Title

Occupation, Power & International Development

Presenter Information

Daniel Molke
Debbie Laliberte Rudman

Start Time

27-10-2007 5:00 PM

End Time

27-10-2007 6:00 PM

Abstract

Increasing attention within occupational therapy and occupational science has been focused on how practice aimed at optimizing occupational justice might contribute to wide spread social justice through participation in international development projects. Occupational therapists in a variety of contextual locations have underlined the importance of international development work and the unique contribution that a focus on occupational justice might bring to these efforts. At the same time, many have criticized the foci of knowledge development within occupational therapy and occupational science; arguing that the expertise that is constructed in our educational and research programs is bounded within Western epistemological values and the analysis of individual level concerns. Questions arise about how occupational therapy and occupational science, and the knowledge and expertise that is associated with these communities, will affect the majority world. It can be argued that all scientific activities are couched within particular value systems that shape what kind of scientific discoveries occur and how knowledge is interpreted and put to use. A science governed by a justice-based agenda and guided by ameliorative aims operates within a particular frame of reference, a political location, which is inherently value based. Within the literature much attention has been focused on the importance of reflexivity as a means to maintain vigilance regarding one’s work and its locations. Within the occupational literature, some authors have challenged students, professionals, and academics to think critically about power relations, including the ways in which power is embedded within knowledge construction and use. Thus, it is imperative that we continually examine the foundations of our thought and practice. This paper presents an historically oriented textual analysis of literature pertaining to occupational justice and international development. Foucauldian analytical tools will be drawn upon to explore the taken-for-granted assumptions embedded in such literature and critically explore the ways in which power operates through occupational therapy’s and occupational science’s concern with occupational justice. This paper contributes to the criticalization of the occupational discourse through a demonstration of the utility of Foucauldian genealogical exploration and, as such, adds to efforts to build a politically and culturally sensitive knowledge base regarding occupation.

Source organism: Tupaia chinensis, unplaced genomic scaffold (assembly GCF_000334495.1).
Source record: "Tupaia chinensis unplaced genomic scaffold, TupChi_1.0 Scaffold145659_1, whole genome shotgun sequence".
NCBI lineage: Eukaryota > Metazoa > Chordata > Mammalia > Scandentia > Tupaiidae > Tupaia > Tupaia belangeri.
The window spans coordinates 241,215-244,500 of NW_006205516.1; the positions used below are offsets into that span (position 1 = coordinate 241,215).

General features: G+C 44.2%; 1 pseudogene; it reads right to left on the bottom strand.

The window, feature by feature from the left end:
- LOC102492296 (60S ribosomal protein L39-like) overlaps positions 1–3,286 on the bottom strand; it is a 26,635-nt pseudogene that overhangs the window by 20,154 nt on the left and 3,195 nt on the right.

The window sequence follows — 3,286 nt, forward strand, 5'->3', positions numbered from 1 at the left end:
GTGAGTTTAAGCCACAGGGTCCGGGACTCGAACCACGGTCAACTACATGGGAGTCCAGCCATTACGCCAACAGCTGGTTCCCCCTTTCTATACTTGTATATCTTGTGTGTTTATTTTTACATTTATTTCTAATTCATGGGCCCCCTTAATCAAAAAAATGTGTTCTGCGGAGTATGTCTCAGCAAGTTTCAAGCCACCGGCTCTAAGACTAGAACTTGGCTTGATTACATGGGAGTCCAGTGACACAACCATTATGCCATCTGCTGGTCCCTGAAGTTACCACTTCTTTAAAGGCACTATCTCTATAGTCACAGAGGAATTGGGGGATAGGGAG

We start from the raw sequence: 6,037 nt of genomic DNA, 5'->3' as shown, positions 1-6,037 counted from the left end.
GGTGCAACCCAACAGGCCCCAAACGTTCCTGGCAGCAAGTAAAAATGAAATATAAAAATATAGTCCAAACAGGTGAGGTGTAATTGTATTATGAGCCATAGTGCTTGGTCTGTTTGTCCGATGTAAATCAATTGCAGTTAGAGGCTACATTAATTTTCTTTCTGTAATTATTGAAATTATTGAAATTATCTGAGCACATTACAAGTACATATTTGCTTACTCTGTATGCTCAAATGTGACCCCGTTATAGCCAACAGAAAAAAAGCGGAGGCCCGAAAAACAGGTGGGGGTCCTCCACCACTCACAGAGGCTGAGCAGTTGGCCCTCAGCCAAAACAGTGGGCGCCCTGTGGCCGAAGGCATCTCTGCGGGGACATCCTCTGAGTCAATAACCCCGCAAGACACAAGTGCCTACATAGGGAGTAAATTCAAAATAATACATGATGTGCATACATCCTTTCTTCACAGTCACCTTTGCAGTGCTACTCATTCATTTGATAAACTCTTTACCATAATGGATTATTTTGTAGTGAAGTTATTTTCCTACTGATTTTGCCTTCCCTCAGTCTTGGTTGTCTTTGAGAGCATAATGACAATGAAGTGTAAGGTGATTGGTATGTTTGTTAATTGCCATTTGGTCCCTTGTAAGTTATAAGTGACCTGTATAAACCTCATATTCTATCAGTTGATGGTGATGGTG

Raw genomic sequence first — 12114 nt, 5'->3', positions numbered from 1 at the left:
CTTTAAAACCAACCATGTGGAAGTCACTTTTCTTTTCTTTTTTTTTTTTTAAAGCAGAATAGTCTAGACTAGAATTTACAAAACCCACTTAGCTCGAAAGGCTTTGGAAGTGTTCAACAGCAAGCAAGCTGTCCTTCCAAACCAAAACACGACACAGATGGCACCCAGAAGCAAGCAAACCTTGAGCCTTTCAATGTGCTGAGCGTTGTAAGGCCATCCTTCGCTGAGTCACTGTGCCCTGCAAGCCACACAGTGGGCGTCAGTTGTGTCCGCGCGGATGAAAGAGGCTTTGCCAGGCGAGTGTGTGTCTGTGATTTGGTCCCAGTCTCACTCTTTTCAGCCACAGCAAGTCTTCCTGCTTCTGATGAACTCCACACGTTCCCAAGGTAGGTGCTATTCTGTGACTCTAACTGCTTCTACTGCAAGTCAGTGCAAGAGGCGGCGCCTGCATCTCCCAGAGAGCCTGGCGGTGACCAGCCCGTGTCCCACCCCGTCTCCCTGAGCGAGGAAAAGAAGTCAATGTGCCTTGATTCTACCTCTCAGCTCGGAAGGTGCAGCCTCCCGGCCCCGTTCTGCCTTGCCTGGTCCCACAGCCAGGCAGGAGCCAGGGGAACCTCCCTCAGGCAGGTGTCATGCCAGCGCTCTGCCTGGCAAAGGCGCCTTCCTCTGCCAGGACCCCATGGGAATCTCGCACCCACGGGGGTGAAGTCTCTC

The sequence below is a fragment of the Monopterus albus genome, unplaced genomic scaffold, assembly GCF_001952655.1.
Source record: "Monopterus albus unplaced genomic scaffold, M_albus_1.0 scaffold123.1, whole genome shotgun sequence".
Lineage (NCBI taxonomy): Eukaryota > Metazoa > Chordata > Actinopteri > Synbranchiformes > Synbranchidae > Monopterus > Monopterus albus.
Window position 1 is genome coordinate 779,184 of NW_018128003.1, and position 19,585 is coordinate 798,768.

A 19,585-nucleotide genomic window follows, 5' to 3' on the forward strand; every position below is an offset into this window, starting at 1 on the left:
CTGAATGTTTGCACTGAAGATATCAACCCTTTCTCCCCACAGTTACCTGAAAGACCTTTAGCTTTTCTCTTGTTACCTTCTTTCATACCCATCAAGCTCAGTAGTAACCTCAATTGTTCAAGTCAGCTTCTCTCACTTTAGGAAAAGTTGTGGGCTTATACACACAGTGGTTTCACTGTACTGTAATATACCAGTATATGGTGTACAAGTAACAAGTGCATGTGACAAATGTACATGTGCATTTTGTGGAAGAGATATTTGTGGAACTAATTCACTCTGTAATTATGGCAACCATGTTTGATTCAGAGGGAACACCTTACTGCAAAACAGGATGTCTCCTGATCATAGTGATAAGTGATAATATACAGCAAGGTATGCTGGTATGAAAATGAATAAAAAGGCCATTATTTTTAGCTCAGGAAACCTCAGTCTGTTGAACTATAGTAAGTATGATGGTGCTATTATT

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Oct 27th, 5:00 PM Oct 27th, 6:00 PM

Occupation, Power & International Development

Increasing attention within occupational therapy and occupational science has been focused on how practice aimed at optimizing occupational justice might contribute to wide spread social justice through participation in international development projects. Occupational therapists in a variety of contextual locations have underlined the importance of international development work and the unique contribution that a focus on occupational justice might bring to these efforts. At the same time, many have criticized the foci of knowledge development within occupational therapy and occupational science; arguing that the expertise that is constructed in our educational and research programs is bounded within Western epistemological values and the analysis of individual level concerns. Questions arise about how occupational therapy and occupational science, and the knowledge and expertise that is associated with these communities, will affect the majority world. It can be argued that all scientific activities are couched within particular value systems that shape what kind of scientific discoveries occur and how knowledge is interpreted and put to use. A science governed by a justice-based agenda and guided by ameliorative aims operates within a particular frame of reference, a political location, which is inherently value based. Within the literature much attention has been focused on the importance of reflexivity as a means to maintain vigilance regarding one’s work and its locations. Within the occupational literature, some authors have challenged students, professionals, and academics to think critically about power relations, including the ways in which power is embedded within knowledge construction and use. Thus, it is imperative that we continually examine the foundations of our thought and practice. This paper presents an historically oriented textual analysis of literature pertaining to occupational justice and international development. Foucauldian analytical tools will be drawn upon to explore the taken-for-granted assumptions embedded in such literature and critically explore the ways in which power operates through occupational therapy’s and occupational science’s concern with occupational justice. This paper contributes to the criticalization of the occupational discourse through a demonstration of the utility of Foucauldian genealogical exploration and, as such, adds to efforts to build a politically and culturally sensitive knowledge base regarding occupation.